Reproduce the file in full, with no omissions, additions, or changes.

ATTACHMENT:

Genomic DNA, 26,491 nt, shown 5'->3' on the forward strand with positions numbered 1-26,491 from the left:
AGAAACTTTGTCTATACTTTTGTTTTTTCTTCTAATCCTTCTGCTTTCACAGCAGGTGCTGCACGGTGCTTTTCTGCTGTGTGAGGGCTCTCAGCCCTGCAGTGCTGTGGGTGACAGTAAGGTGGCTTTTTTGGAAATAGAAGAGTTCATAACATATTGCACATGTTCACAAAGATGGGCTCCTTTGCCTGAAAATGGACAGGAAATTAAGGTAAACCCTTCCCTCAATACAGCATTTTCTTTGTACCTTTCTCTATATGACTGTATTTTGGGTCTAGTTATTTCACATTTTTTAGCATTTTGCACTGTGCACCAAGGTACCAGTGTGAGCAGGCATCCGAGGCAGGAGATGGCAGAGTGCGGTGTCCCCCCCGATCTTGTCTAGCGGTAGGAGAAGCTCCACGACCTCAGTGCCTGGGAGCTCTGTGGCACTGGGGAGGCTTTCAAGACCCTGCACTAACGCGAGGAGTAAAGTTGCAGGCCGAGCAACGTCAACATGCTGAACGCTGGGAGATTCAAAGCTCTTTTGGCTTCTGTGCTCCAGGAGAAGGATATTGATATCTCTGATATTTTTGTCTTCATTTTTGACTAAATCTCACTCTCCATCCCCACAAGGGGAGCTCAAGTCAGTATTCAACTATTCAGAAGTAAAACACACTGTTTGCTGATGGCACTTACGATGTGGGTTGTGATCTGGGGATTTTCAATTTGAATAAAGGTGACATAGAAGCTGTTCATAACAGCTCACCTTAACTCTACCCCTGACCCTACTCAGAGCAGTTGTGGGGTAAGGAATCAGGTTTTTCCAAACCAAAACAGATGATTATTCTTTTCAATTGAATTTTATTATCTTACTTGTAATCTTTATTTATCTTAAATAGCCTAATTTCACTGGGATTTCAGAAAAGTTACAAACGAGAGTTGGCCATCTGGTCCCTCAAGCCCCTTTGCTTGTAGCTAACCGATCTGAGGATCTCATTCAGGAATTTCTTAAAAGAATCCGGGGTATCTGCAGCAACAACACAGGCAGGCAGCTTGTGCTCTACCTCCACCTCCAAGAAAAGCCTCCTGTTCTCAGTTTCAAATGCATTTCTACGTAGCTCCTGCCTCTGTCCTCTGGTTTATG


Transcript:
Genomic DNA, 26,491 nt, shown 5'->3' on the forward strand with positions numbered 1-26,491 from the left:
AGAAACTTTGTCTATACTTTTGTTTTTTCTTCTAATCCTTCTGCTTTCACAGCAGGTGCTGCACGGTGCTTTTCTGCTGTGTGAGGGCTCTCAGCCCTGCAGTGCTGTGGGTGACAGTAAGGTGGCTTTTTTGGAAATAGAAGAGTTCATAACATATTGCACATGTTCACAAAGATGGGCTCCTTTGCCTGAAAATGGACAGGAAATTAAGGTAAACCCTTCCCTCAATACAGCATTTTCTTTGTACCTTTCTCTATATGACTGTATTTTGGGTCTAGTTATTTCACATTTTTTAGCATTTTGCACTGTGCACCAAGGTACCAGTGTGAGCAGGCATCCGAGGCAGGAGATGGCAGAGTGCGGTGTCCCCCCCGATCTTGTCTAGCGGTAGGAGAAGCTCCACGACCTCAGTGCCTGGGAGCTCTGTGGCACTGGGGAGGCTTTCAAGACCCTGCACTAACGCGAGGAGTAAAGTTGCAGGCCGAGCAACGTCAACATGCTGAACGCTGGGAGATTCAAAGCTCTTTTGGCTTCTGTGCTCCAGGAGAAGGATATTGATATCTCTGATATTTTTGTCTTCATTTTTGACTAAATCTCACTCTCCATCCCCACAAGGGGAGCTCAAGTCAGTATTCAACTATTCAGAAGTAAAACACACTGTTTGCTGATGGCACTTACGATGTGGGTTGTGATCTGGGGATTTTCAATTTGAATAAAGGTGACATAGAAGCTGTTCATAACAGCTCACCTTAACTCTACCCCTGACCCTACTCAGAGCAGTTGTGGGGTAAGGAATCAGGTTTTTCCAAACCAAAACAGATGATTATTCTTTTCAATTGAATTTTATTATCTTACTTGTAATCTTTATTTATCTTAAATAGCCTAATTTCACTGGGATTTCAGAAAAGTTACAAACGAGAGTTGGCCATCTGGTCCCTCAAGCCCCTTTGCTTGTAGCTAACCGATCTGAGGATCTCATTCAGGAATTTCTTAAAAGAATCCGGGGTATCTGCAGCAACAACACAGGCAGGCAGCTTGTGCTCTACCTCCACCTCCAAGAAAAGCCTCCTGTTCTCAGTTTCAAATGCATTTCTACGTAGCTCCTGCCTCTGTCCTCTGGTTTATG